SEVEN THIEVES. 20th Century Fox, 1960. Edward G. Robinson, Rod Steiger, Joan Collins, Eli Wallach, Alexander Scourby, Michael Dante, Berry Kroeger, Sebastian Cabot. Based on the novel by Max Catto. Director: Henry Hathaway.

   Context first. To Catch a Thief was filmed in 1955, while Ocean’s Eleven premiered in August 1960. Seven Thieves beat the latter to the gate by a few months, its first showing being in March that same year.

   Of course you can’t really consider To Catch a Thief as a caper film, not in the strictest sense of the word, I don’t think, and there were a number of others that were that came in between, but since both it and Seven Thieves take place in Monte Carlo with the Casino a major part of the plot, it was of course the film I first thought of when I began to watch the latter.

   Only problem is, Thief was filmed in beautiful Technicolor, and Thieves is in “glorious” black and white. As befitting a “noir” film, one supposes, but then why was it filmed in Cinemascope? The noir aspects are minor. Why not have followed Hitchcock’s example and gone with color as well? Monaco is such a beautiful place. It deserved it.

   Thieves is also not nearly as good, plotwise, as Thief, but it is better than Eleven (filmed in color) but whose fame depends on the actors playing in it than the rather disposable details of stealing all that money from the Las Vegas casinos, all to no avail.

   Something always has to go wrong in caper and/or heist films. We’ve said that before on this blog, and Thieves in the long run is no different. But for a suspense film, it runs a leisurely course from nearly beginning to end. Even the twists in the plot are leisurely.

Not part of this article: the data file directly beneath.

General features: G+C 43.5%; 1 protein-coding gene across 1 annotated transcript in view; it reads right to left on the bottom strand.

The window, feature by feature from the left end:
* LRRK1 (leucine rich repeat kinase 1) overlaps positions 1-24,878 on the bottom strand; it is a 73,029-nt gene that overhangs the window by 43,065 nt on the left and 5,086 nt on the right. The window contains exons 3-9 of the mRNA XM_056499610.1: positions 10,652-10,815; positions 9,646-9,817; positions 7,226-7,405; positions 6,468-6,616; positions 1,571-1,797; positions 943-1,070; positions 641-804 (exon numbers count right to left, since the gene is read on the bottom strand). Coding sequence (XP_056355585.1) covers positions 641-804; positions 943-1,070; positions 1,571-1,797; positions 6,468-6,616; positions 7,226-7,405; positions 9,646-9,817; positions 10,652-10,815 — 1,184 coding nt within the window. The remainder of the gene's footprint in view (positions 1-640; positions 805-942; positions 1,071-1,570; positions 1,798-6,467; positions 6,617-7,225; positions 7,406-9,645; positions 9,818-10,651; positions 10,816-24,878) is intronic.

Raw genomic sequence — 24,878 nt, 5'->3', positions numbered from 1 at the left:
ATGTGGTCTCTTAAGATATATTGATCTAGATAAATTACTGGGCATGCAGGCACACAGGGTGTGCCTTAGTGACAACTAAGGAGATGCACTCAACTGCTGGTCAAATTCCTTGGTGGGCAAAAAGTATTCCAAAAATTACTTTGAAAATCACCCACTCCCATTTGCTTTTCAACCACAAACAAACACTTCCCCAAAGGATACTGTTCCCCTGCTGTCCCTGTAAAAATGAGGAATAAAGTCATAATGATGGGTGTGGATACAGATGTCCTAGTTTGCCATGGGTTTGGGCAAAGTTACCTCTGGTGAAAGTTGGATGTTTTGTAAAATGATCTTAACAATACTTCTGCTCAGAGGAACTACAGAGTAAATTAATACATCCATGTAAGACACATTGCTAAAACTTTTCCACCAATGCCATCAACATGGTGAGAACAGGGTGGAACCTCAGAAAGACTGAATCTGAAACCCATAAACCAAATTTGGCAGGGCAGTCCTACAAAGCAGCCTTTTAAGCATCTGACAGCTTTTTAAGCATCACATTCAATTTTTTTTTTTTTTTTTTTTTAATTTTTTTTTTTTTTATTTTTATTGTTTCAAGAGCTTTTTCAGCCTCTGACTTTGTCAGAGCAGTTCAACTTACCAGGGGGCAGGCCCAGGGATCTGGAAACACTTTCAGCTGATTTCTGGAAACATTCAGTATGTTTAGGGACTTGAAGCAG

I will not be the first to have pointed this out, I am sure, but what plot behind the caper in Thieves reminded me of most was those that appeared every week on the Mission Impossible television show. Meticulous detail, timed to the second, but while nothing ever seems to go exactly to plan, and a lot of sweat appears on everyone’s brows, there is little to fear that anything goes seriously wrong.

   But of course it does, and I will refrain from telling you just when it does, assuming that you will one day wish to watch this picture. And yet the ending, while perhaps persuaded in the direction it takes by a board of censors, goes down smoothly enough – save the very last scene, where sheer luck seems to be involved more than bad happenstance, if there is a difference, and I believe there is.

   I don’t believe that Edward G. Robinson ever gave a bad performance, and he’s in fine form in this one as the disgraced elderly Professor who puts the details of the theft together, with Rod Steiger coming on board to keep the other players in line. Steiger himself seems a bit out of place among the other members of the gang, a miscellaneous group to say the least, but he’s quite effective, and (surprisingly) quietly so.

   Joan Collins was also in fine form, and here I’m speaking physically as well as performing her role well. She is a dancer in a jazz nightspot in Thieves, brunette, beautiful, slim, lissome and slender, with her two sensuous dance numbers well choreographed by Candy Barr, one of the most well-known true strippers of the day.

   There is some interplay between the members of the gang, some more committed than others, but mostly between Robinson and Steiger, whose character needs a lot of convincing to come in on the job, then later on an attraction between Steiger and Joan Collins begins to bloom.

   The heist itself? While complicated, rather ordinary, I’d have to admit. But being no particular fan of the Rat Pack myself, I’d recommend this one over its more direct contemporary, even though it’s not nearly as well known, even before the remake of Ocean’s crew at work came along and made the earlier version even more famous.